'Exotic' equine anaemia identified in Devon horse

Horses, ponies and mules EIA affects horses, mules and donkeys, but poses no risk to humans, Defra says

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Veterinary officials are investigating how a Devon horse became infected with a rare exotic disease.

The Department for Environment, Food and Rural Affairs (Defra) said the animal has tested positive for Equine Infectious Anaemia (EIA).

It said humanely destroying the horse was the only course of action for its welfare and to protect other animals.

Two other horses on the premises are currently being tested for evidence of infection.

The disease came to light after the owner requested a private vet to examine the sick horse.

Defra said it was investigating the origin of the disease.

Restrictions imposed

The horse has been in the UK for two years, but only became ill recently.

Defra said the incubation period of the virus is variable, from a matter of days to several months, but once infected with EIA, a horse is infected for life and can pose a risk to other horses in close proximity.

The premises, which have not been identified, have been placed under restriction.

Defra said EIA poses no danger to humans and there was no evidence that this outbreak presented a risk to the local community.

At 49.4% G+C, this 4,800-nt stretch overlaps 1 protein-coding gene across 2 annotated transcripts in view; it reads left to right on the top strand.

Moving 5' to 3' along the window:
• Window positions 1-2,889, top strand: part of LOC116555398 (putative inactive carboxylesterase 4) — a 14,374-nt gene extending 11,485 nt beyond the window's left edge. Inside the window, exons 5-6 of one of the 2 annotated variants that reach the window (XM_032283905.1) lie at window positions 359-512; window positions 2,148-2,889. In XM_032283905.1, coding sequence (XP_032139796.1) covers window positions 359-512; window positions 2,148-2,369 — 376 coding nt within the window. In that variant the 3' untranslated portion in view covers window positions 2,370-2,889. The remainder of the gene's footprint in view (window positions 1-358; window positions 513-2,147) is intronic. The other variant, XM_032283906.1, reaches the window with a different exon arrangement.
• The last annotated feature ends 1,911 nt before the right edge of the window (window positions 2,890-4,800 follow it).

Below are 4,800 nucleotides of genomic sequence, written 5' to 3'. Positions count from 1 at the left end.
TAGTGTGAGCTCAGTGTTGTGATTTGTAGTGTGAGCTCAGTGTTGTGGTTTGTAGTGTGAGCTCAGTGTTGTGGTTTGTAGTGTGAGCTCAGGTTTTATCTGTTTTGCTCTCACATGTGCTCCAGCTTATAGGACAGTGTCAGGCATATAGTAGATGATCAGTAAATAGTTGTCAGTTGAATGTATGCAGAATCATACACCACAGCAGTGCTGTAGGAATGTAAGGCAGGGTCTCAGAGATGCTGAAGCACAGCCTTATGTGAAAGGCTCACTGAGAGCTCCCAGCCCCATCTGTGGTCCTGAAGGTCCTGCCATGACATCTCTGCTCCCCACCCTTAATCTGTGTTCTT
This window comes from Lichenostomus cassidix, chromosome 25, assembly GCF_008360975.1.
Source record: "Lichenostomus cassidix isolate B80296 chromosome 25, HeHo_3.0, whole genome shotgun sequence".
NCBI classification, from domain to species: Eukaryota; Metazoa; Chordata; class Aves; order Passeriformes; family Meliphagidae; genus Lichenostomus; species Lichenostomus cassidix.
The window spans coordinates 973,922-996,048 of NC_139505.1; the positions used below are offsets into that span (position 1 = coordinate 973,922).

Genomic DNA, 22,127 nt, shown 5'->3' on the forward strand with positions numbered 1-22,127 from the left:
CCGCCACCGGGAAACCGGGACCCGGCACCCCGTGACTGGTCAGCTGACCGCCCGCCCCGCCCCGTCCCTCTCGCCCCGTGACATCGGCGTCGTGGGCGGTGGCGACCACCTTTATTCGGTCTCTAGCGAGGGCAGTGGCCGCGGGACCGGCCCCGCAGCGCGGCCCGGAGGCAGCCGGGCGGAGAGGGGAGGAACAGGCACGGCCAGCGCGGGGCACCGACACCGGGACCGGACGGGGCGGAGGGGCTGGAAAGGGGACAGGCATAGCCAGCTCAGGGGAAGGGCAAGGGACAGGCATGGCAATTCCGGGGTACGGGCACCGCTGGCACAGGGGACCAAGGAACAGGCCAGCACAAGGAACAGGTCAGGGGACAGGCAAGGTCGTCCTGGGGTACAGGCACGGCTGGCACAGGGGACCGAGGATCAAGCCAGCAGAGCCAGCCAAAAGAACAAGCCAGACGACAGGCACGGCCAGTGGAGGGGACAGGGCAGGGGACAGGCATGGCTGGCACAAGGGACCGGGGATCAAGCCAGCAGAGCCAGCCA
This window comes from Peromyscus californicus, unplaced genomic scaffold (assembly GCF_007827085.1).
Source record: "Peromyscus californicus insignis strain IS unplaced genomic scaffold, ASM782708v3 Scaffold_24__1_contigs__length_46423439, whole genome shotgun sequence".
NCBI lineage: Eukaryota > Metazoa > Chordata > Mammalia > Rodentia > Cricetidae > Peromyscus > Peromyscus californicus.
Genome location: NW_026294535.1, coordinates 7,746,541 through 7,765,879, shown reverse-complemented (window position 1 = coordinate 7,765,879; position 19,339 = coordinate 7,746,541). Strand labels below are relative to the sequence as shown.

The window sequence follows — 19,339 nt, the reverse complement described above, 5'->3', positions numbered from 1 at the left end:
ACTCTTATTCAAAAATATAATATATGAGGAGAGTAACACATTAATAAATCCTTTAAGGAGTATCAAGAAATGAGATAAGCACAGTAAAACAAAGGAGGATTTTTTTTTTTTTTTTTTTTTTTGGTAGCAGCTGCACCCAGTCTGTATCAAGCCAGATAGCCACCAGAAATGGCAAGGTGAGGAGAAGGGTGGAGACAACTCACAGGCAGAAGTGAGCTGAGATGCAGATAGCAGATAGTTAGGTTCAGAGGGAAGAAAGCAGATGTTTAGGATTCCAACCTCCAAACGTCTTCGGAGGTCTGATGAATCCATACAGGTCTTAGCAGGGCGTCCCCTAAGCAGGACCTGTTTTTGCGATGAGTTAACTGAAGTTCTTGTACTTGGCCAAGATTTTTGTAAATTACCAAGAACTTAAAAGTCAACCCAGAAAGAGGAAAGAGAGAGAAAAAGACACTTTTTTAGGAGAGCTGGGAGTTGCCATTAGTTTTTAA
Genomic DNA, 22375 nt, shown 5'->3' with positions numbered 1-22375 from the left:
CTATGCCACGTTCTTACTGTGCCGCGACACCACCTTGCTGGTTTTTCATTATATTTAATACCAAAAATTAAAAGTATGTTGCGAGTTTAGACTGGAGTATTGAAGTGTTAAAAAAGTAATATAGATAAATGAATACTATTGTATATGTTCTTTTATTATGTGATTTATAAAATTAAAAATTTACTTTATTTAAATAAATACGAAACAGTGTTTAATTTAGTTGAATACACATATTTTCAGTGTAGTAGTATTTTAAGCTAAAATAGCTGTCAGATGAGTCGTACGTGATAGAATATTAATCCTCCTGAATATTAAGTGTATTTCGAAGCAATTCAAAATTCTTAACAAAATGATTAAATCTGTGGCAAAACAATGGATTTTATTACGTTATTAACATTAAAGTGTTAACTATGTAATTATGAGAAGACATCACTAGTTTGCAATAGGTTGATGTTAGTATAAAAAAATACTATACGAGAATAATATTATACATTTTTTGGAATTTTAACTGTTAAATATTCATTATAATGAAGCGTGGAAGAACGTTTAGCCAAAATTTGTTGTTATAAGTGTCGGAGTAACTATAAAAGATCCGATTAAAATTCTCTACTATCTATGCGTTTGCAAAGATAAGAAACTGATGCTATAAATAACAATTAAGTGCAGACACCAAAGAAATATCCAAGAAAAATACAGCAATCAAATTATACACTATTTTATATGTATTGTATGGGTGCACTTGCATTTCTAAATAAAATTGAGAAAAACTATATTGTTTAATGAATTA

Chief Veterinary Officer Nigel Gibbens said: "This case demonstrates the importance of owners being vigilant and identifying illness in their animals and consulting their vet who should then report any signs of exotic disease to the Animal Health Agency."

EIA can be transmitted by the exchange of blood by biting insects and occurs typically in low-lying swampy areas.

It causes intermittent fever, anaemia, emaciation and death and can also affect mules and donkeys.

The disease is extremely rare in the UK, with a only a few cases reported by Defra in the past 30 years.

In January, two imported horses in Wiltshire were destroyed after testing positive for EIA and a horse imported into Northumberland from the Netherlands was put down in September.

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